Survival of the dead has no black people at all. The only non-white person on display is an indistinctly Hispanic character sporting a cringe-inducing accent. George has always tried to add variety to his casting, but sometimes the result is a bit strange at it's best and at worst, downright George Lucas-like. When this Latin lothario makes the slimiest sexual advances imaginable, he sounds like a pornographic parody of Speedy Gonzalez stealing Pepe LaPew's act. Those familiar with Romero's politics will probably shrug this off as a miscalculation, but I wouldn't hold it against anyone who didn't.
The set up is that our small group of National Guard deserters have set off to survive on their own and end up on an island off of the coast of Delaware that is inhabited by a warring clans of Irish farmers. Since the movie has already featured thick Southern Accents in what we are told is Philadelphia (!), I suppose Irish brogues off of Delaware aren't the strangest thing going on here. Nonetheless, this is only one of the elements leading to this being hands down the weirdest of Romero's zombie movies to date.
The clan rivalry largely stems from one group wanting to kill the zombies, embarrassingly called "Dead Heads" by some characters, and the other who want to domesticate them. The level of zombie intelligence has been a major question in these movies since Day of the Dead, when Bub the zombie learned how to say "hello to (his) Aunt Alicia", and here they are seen chained up trying to till fields and deliver mail. The suggestion seems to be that they are less mindless monsters than aggressive proto-humans. This is all explored in a rather limited way by the rather limited characters. The rest of the time is taken up with wacky zombie kills, dodgy CGI and outright Loony Tunes physics. (A hand grenade makes a wall vanish revealing surprised, soot faced characters. A flare gun makes a zombie's head burst into flame from which a cigarette is lit. The skullcap of a blown off head drops neatly back onto a now vacant neck hole.)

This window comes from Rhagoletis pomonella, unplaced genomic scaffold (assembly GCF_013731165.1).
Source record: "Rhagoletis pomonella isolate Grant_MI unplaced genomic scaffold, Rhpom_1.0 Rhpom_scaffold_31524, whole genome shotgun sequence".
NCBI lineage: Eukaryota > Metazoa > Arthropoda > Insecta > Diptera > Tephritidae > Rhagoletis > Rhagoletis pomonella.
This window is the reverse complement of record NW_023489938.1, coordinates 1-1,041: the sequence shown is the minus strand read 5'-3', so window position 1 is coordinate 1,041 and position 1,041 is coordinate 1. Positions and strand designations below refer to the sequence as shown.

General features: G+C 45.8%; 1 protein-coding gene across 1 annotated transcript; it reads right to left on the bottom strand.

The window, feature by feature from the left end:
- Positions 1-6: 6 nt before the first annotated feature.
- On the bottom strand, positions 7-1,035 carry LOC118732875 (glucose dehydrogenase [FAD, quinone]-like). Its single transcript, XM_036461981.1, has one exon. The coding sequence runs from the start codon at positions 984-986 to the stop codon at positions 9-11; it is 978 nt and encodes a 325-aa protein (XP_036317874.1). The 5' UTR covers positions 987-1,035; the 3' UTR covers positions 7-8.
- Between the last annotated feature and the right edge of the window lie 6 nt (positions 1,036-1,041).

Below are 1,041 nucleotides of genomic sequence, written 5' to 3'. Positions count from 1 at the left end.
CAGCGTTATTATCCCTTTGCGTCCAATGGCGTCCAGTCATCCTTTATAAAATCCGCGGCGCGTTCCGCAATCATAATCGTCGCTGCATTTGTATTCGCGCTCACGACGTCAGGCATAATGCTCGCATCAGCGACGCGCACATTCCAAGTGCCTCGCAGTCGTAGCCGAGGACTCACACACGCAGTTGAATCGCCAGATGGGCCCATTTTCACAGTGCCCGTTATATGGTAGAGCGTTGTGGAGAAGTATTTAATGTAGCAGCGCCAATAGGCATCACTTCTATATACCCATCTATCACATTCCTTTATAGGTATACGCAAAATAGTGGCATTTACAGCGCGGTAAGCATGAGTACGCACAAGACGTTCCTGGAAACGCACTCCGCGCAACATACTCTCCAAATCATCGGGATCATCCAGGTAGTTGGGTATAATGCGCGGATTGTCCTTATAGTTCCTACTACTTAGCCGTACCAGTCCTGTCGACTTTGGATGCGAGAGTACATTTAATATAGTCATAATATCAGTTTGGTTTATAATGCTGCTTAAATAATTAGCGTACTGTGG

All in all, Survival of the Dead has more going for it than against it. It's a good time, if not a scary or compelling one, and worlds better than the previous entry. For a director who has been making movies for roughly forty years, George A. Romero's work is surprisingly lively and fresh feeling. These last two movies, while inferior to earlier ones don't feel at all like the later work of an aging director. The mistakes seem more like those of a novice- someone who is so excited about his subject matter that errors come more from enthusiastic speed than waning talent or lack of ideas. Weather this is due to the director himself, or those with whom he has surrounded himself, it's refreshing and gives every indication of only getting better.